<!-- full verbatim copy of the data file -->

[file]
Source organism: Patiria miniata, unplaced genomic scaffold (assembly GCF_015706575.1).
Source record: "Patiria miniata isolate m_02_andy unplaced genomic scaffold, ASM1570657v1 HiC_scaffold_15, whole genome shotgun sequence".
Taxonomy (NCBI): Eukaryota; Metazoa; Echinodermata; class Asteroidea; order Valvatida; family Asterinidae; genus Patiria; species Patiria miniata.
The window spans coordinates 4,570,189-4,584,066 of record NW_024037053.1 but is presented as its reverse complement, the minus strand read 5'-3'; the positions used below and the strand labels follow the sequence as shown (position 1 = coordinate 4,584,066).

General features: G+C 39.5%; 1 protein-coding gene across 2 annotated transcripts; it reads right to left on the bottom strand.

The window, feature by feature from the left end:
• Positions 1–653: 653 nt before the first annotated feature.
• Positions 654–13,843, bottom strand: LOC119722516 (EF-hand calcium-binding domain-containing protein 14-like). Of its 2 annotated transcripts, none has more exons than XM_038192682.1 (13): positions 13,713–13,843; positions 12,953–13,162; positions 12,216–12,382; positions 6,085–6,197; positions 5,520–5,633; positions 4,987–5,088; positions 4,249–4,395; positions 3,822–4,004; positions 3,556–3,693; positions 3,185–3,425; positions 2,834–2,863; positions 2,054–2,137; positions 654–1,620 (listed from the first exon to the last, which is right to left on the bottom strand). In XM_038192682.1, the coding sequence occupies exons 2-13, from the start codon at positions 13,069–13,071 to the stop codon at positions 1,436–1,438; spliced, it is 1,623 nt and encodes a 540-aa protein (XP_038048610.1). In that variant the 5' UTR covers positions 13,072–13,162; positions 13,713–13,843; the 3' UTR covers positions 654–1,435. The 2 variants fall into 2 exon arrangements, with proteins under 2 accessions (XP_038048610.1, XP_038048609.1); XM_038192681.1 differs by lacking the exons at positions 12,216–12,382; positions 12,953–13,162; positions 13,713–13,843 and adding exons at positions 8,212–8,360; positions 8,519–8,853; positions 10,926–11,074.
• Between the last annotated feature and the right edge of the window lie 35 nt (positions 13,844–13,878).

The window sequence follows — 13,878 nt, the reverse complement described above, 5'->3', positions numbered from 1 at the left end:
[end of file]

Source organism: Patiria miniata, unplaced genomic scaffold (assembly GCF_015706575.1).
Source record: "Patiria miniata isolate m_02_andy unplaced genomic scaffold, ASM1570657v1 HiC_scaffold_15, whole genome shotgun sequence".
Taxonomy (NCBI): Eukaryota; Metazoa; Echinodermata; class Asteroidea; order Valvatida; family Asterinidae; genus Patiria; species Patiria miniata.
The window spans coordinates 4,570,189-4,584,066 of record NW_024037053.1 but is presented as its reverse complement, the minus strand read 5'-3'; the positions used below and the strand labels follow the sequence as shown (position 1 = coordinate 4,584,066).

General features: G+C 39.5%; 1 protein-coding gene across 2 annotated transcripts; it reads right to left on the bottom strand.

The window, feature by feature from the left end:
• Positions 1–653: 653 nt before the first annotated feature.
• Positions 654–13,843, bottom strand: LOC119722516 (EF-hand calcium-binding domain-containing protein 14-like). Of its 2 annotated transcripts, none has more exons than XM_038192682.1 (13): positions 13,713–13,843; positions 12,953–13,162; positions 12,216–12,382; positions 6,085–6,197; positions 5,520–5,633; positions 4,987–5,088; positions 4,249–4,395; positions 3,822–4,004; positions 3,556–3,693; positions 3,185–3,425; positions 2,834–2,863; positions 2,054–2,137; positions 654–1,620 (listed from the first exon to the last, which is right to left on the bottom strand). In XM_038192682.1, the coding sequence occupies exons 2-13, from the start codon at positions 13,069–13,071 to the stop codon at positions 1,436–1,438; spliced, it is 1,623 nt and encodes a 540-aa protein (XP_038048610.1). In that variant the 5' UTR covers positions 13,072–13,162; positions 13,713–13,843; the 3' UTR covers positions 654–1,435. The 2 variants fall into 2 exon arrangements, with proteins under 2 accessions (XP_038048610.1, XP_038048609.1); XM_038192681.1 differs by lacking the exons at positions 12,216–12,382; positions 12,953–13,162; positions 13,713–13,843 and adding exons at positions 8,212–8,360; positions 8,519–8,853; positions 10,926–11,074.
• Between the last annotated feature and the right edge of the window lie 35 nt (positions 13,844–13,878).

The window sequence follows — 13,878 nt, the reverse complement described above, 5'->3', positions numbered from 1 at the left end: